Welcome to The Lunch Belle, a food website/blog that views the New York City + Los Angeles dining scenes through the lens - and belly - of a highly opinionated, critical, adorably quirky, and culinary-obsessed thirty-something year old.

Just consider me your one-stop NYC - and, most recently, Los Angeles - shop!



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Tabelog Reviewer TheLunchBelle




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Product review: Quaker Oats "True Delights"

After attempting numerous crash diets, meal delivery services, lemonade cleanses and weekly meetings with weigh-ins, I think I’ve finally figured myself out. As a last ditch effort to drop the pounds, I decided that I would no longer restrict myself from any particular food group. Can I eat carbs? Yes. Can I drink alcohol? Damn right. The only catch is that I’m counting every single calorie that I intake (down to the sticks of 5-calorie/piece sugarless gum that I chew). It may sound like a nuisance to have to write down everything consumed, but doing so has really changed my focus and opened my eyes to how much I was eating before.

Since this is now a number’s game, I’ve been able to broaden my horizons beyond snacking on low-fat cottage cheese or veggie sticks. While I’m not a big fan of protein bars (I think they’re a huge waste of money AND calories), I do have a weakness for granola bars. Quaker Oats recently launched “True Delights” granola bars, which are made with premium ingredients (as apposed to peanut butter chips and marshmallows). Think along the lines of dried fruits, honey, 45% cacao dark chocolate and whole nuts. Flavors include: Dark Chocolate Raspberry Almond, Honey Roasted Cashew Mixed Berry and Toasted Coconut Banana Macadamia Nut. Having sampled all three flavors, I must attest that my favorite was the Toasted Coconut Banana Macadamia Nut. For just 140 calories per bar, each sweet and salty bite transported me to Hawaii.

Quaker “True Delights” are now available country-wide. I highly recommend buying a box of this guiltless indulgence!


CLOSED: Dinner at Bellavitae

Because this would be the first dinner I’ve had with my favorite newly-engaged duo, Megan and Hung, I wanted this meal to be extra special. Since opening a couple of years ago, I’ve been eager to dine at Bellavitae, the quiet Italian in the West Village.

When I arrived for our 8:15pm reservation, Megan and Hung were already seated. After hugs and congratulatory greetings were given, I plopped down at our table and made a quick survey of the restaurant’s atmosphere. Dim lighting, warm Tuscan yellow walls, planked hardwood floors, mahogany tables and chairs and a kitchen equipped with a visible brick oven truly made for an intimate setting.
As our drinks arrived, Hung looked at Megan and said, “Should we ask her?” As I looked up from studying the menu, Megan asked me if I would be one of her bridesmaids. “Yes! Of course I will. I’m so honored and flattered. Thank you both so much for including me!” After toasting, the waiter approached to take our meal orders. To begin, we chose to split the Arancini Siciliani and the Sformatino di Melanzane. As entrees, Hung ordered cod, Megan went with pasta and I chose the Pappardelle con Sugo di Agnello.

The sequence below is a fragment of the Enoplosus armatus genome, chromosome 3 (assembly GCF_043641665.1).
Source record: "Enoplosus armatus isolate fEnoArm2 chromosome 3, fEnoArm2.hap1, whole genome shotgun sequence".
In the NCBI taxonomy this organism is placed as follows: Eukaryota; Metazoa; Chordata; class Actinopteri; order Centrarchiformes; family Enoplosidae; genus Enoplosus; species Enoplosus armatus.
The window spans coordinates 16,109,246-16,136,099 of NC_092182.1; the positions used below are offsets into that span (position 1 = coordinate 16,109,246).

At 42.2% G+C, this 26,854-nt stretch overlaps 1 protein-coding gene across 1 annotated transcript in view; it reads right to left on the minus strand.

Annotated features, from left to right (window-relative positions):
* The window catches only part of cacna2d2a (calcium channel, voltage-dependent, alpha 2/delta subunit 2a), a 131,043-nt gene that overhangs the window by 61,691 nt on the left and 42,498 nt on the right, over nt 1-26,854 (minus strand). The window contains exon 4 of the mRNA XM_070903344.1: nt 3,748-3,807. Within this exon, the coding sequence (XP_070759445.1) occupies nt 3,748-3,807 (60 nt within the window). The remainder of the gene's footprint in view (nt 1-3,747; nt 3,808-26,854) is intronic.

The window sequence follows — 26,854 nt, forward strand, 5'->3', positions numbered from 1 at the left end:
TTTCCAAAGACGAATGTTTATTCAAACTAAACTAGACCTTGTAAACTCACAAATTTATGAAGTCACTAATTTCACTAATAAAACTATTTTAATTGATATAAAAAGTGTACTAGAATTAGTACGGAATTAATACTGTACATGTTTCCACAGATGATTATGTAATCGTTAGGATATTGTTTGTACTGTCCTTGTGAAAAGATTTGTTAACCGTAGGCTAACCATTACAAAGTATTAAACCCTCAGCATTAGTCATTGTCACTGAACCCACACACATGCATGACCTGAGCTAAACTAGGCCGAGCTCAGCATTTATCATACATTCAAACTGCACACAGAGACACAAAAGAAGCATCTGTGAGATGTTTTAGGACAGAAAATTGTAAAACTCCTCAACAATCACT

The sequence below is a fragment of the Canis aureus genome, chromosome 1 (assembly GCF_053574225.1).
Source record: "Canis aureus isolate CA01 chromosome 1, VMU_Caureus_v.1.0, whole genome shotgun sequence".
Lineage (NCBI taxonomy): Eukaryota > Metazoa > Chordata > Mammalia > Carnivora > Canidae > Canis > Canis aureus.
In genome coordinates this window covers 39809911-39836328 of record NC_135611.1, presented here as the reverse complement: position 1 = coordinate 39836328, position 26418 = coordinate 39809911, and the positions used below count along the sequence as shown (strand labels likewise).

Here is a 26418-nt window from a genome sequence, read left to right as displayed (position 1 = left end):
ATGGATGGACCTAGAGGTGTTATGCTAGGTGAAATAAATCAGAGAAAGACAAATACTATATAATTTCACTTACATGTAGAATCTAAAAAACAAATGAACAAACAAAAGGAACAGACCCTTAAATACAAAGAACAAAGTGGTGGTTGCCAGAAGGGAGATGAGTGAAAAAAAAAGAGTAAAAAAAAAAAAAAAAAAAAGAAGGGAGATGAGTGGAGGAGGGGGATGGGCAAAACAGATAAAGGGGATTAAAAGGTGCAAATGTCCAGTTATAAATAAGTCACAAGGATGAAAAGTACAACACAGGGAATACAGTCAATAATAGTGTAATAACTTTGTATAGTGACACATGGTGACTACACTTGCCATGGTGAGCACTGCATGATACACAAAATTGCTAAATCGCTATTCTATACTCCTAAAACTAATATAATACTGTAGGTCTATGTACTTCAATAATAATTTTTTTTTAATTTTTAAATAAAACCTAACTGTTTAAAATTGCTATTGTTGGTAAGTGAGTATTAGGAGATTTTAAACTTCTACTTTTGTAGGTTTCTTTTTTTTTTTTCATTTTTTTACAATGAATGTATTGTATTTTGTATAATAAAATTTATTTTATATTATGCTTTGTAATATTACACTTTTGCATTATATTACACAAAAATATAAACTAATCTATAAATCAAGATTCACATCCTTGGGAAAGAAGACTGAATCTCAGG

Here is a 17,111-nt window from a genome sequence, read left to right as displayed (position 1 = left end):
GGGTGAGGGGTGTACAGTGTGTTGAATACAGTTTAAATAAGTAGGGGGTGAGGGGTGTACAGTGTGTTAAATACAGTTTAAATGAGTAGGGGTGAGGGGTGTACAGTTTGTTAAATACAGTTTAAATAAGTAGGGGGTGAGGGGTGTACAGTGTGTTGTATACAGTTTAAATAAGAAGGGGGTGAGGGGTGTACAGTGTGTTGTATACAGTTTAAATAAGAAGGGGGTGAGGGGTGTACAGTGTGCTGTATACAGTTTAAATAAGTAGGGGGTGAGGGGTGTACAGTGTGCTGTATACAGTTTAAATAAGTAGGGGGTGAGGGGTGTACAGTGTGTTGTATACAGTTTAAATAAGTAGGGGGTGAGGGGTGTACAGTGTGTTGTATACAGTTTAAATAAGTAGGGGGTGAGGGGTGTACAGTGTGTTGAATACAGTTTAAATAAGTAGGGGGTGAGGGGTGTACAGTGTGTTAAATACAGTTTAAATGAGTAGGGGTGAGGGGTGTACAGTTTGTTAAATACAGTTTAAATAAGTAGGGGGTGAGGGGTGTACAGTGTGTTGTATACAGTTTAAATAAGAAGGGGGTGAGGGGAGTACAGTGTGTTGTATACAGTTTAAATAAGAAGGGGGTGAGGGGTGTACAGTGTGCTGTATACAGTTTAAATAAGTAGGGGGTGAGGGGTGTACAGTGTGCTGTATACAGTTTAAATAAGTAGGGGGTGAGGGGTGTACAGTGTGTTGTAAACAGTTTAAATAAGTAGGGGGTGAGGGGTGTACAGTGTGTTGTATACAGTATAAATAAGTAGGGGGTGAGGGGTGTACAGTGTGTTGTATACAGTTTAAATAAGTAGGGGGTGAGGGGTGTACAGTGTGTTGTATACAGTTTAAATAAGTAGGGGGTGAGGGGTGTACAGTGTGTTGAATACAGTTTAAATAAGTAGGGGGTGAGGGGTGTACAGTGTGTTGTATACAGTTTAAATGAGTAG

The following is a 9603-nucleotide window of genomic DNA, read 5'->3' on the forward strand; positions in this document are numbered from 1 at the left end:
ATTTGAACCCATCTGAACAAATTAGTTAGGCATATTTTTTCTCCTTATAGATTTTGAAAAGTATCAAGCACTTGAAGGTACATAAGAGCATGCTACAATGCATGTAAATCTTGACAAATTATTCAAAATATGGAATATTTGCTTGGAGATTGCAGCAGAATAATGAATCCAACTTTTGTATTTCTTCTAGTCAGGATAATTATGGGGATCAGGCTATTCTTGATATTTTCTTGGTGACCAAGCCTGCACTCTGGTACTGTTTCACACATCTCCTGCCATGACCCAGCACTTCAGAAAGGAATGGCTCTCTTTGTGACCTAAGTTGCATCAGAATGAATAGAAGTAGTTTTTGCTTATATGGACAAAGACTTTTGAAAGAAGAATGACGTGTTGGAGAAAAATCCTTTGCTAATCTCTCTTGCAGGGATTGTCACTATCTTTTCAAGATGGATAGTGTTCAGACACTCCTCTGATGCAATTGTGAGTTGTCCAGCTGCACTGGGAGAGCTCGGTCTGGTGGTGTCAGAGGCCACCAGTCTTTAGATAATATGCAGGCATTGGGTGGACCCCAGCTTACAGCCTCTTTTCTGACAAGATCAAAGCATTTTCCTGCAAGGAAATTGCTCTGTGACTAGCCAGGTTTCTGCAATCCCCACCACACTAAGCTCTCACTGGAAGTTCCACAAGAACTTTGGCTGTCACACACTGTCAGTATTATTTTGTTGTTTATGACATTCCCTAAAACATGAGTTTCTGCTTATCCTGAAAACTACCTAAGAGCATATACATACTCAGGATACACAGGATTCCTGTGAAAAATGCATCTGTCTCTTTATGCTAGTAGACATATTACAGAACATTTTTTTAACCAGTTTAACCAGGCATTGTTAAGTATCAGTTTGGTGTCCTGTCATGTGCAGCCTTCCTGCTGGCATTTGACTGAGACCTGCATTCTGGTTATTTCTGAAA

Freshly baked foccacia bread and olive oil arrived just before our appetizers. Each of us took one of the four Arancini Siciliani (fried risotto balls with tomato, provolone and prosciutto). What looked like a fried golden brown golf ball on the outside gave way to the most flavorful savory interior. Tightly packed tomato risotto was enveloped in gooey melted provolone cheese. Though I didn’t see much proscuitto, the arancini had the perfect balance of flavor, thus confirming the presence of the salty pork. While each bite was slightly lukewarm, I was very pleased with this dish. The Sformatino di Melanzane (layers of baby eggplant, mozzarella and tomato sauce) arrived in a small terra cotta bowl that had come directly from the brick oven. Bubbling tomato sauce and perfectly melted mozzarella hugged the tender stacked eggplant. Our forks played food hockey as we fought for the last bite.

Shortly after our finishing our appetizers, our entrees arrived. Ribbons of perfectly cooked pappardelle pasta noodles sat beneath a hearty braised lamb ragu. Similar to, but not as sweet as, a traditional Bolognese sauce, I found the tender pieces of meat to be a welcome substitution for what is typically made with beef. The pasta to sauce ratio was perfectly balanced.

Between the great company, food, service, and atmosphere, my experience at Bellavitae was memorable and I would definitely return in the future. Congratulations to the happy couple and many thanks for including me in the biggest day of your lives!


CLOSED: Restaurant Week: Dinner at Country

Country was never on my “top 10 must try restaurants” list, but it was certainly a place that I eventually wanted to check out. Located in The Carlton Hotel, Country has one of the city’s most attractive spaces: Creamy white walls, mahogany wood accents and crystal chandeliers (just to name a few).

To celebrate the end of NYC Restaurant Week, Linda and I decided to meet at Country for a $35 prix-fixe dinner. Though we were seated immediately, our table’s proximity to the bar made for a bit more noise than I would have preferred. After a tumultuous evening the night before, I was too tired to ask to be reseated in a quieter space. Miraculously, what initially seemed like deafening noise subsided the moment Linda and I sat down.